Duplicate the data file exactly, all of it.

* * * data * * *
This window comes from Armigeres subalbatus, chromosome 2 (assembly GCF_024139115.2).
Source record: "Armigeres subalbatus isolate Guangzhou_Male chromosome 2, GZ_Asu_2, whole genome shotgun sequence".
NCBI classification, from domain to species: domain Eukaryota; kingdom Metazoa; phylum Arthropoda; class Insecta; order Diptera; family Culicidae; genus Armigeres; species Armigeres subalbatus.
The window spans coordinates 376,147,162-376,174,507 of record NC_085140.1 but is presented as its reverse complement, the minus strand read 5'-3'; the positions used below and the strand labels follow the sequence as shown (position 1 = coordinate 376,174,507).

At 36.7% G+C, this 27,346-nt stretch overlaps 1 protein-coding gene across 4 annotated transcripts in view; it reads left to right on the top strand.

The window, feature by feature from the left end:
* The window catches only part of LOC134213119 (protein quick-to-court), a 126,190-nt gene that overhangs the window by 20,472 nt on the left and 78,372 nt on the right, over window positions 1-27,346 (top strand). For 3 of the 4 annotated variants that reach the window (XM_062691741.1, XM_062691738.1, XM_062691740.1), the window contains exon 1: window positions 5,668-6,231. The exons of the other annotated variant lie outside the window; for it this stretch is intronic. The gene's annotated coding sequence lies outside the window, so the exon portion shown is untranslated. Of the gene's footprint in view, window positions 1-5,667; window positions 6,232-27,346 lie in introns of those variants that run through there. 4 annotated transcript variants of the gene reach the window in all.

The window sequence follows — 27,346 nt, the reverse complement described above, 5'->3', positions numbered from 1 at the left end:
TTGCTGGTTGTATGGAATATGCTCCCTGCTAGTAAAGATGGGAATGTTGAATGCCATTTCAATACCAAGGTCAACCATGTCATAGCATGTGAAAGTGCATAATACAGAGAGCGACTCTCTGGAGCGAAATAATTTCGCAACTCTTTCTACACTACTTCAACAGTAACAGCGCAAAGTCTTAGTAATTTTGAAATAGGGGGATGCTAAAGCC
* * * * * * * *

This window comes from Armigeres subalbatus, chromosome 2 (assembly GCF_024139115.2).
Source record: "Armigeres subalbatus isolate Guangzhou_Male chromosome 2, GZ_Asu_2, whole genome shotgun sequence".
NCBI classification, from domain to species: domain Eukaryota; kingdom Metazoa; phylum Arthropoda; class Insecta; order Diptera; family Culicidae; genus Armigeres; species Armigeres subalbatus.
The window spans coordinates 376,147,162-376,174,507 of record NC_085140.1 but is presented as its reverse complement, the minus strand read 5'-3'; the positions used below and the strand labels follow the sequence as shown (position 1 = coordinate 376,174,507).

At 36.7% G+C, this 27,346-nt stretch overlaps 1 protein-coding gene across 4 annotated transcripts in view; it reads left to right on the top strand.

The window, feature by feature from the left end:
* The window catches only part of LOC134213119 (protein quick-to-court), a 126,190-nt gene that overhangs the window by 20,472 nt on the left and 78,372 nt on the right, over window positions 1-27,346 (top strand). For 3 of the 4 annotated variants that reach the window (XM_062691741.1, XM_062691738.1, XM_062691740.1), the window contains exon 1: window positions 5,668-6,231. The exons of the other annotated variant lie outside the window; for it this stretch is intronic. The gene's annotated coding sequence lies outside the window, so the exon portion shown is untranslated. Of the gene's footprint in view, window positions 1-5,667; window positions 6,232-27,346 lie in introns of those variants that run through there. 4 annotated transcript variants of the gene reach the window in all.

The window sequence follows — 27,346 nt, the reverse complement described above, 5'->3', positions numbered from 1 at the left end:
TTGCTGGTTGTATGGAATATGCTCCCTGCTAGTAAAGATGGGAATGTTGAATGCCATTTCAATACCAAGGTCAACCATGTCATAGCATGTGAAAGTGCATAATACAGAGAGCGACTCTCTGGAGCGAAATAATTTCGCAACTCTTTCTACACTACTTCAACAGTAACAGCGCAAAGTCTTAGTAATTTTGAAATAGGGGGATGCTAAAGCC